On the May 14 edition of The Rachel Maddow Show, Secretary of Transportation Anthony Foxx told Maddow that he does not believe the CPC-1232 is the solution.
Secretary of Transportation Anthony Foxx interview with Rachel Maddow, via YouTube.
“I can tell you that I don’t have confidence in the DOT-111 [and] I’m unconvinced that the 1232 — which is the upgraded car — is the absolute solution,” said Foxx. “I think there’s going to have to be a new type of tank car established to keep this country as safe as possible.”
Oil Exports Connection
For its first oil-by-rail meeting of June, DOT officials and OIRA officials sat alongside Russell Smith, lobbyist for oil and gas industry capital investment firm Quantum Energy; FTI Consulting lobbyist John Cline; and John Whitcomb, legislative analyst for FTI Consulting.
As his C2 Group biography explains, Cline has also passed through the revolving door, formerly working for both the White House and DOT.
“John served in the White House as a Special Assistant for Intergovernmental Affairs under President George H.W. Bush,” Cline's bio states.
“Prior to his service in the White House, he was Director of the Office of Congressional Affairs for the U.S. Department of Transportation (DOT)… John entered public service in 1989 upon his selection by President Bush as Associate Administrator for the Federal Transit Administration at DOT.”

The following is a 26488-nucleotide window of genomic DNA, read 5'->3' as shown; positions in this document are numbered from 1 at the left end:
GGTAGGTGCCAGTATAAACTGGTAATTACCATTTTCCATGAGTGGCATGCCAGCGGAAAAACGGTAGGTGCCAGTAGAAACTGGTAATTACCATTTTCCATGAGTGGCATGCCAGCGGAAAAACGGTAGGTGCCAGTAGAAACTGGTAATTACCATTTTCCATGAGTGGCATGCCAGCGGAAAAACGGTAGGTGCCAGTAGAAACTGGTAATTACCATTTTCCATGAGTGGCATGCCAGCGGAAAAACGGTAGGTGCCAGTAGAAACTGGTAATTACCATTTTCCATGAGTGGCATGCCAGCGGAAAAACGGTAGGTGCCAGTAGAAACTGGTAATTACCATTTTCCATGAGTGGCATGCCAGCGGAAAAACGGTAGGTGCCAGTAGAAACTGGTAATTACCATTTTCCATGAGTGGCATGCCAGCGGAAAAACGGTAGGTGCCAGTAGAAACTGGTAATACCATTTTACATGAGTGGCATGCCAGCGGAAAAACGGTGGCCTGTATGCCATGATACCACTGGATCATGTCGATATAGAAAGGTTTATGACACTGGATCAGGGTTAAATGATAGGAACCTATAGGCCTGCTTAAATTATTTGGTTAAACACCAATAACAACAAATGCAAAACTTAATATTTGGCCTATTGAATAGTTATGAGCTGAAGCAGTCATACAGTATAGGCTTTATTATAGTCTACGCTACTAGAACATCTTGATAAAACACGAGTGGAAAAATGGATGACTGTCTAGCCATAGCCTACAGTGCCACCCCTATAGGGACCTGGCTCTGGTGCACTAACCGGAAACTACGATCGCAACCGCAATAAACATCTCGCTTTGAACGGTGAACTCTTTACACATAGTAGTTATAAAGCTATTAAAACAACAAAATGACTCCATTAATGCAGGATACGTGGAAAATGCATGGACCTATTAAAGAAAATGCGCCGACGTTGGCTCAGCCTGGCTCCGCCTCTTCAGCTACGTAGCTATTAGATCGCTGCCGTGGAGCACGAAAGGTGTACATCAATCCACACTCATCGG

Many prospective coastal crude oil export terminals rely on oil-by-rail to move product to the coast.
For example, the exploding CSX Corporation oil-by-rail train in Lynchburg, Virginia owned by Plains All American was on its way to the Yorktown facility. Yorktown has been marked a potential export terminal if the ban on exporting U.S. oil is lifted.
Map Credit: CSX Corporation
While Shelanski’s remarks at NYU discussed cost-benefit analysis, he also talked about how the question over regulatory policy often boils down to shifting costs.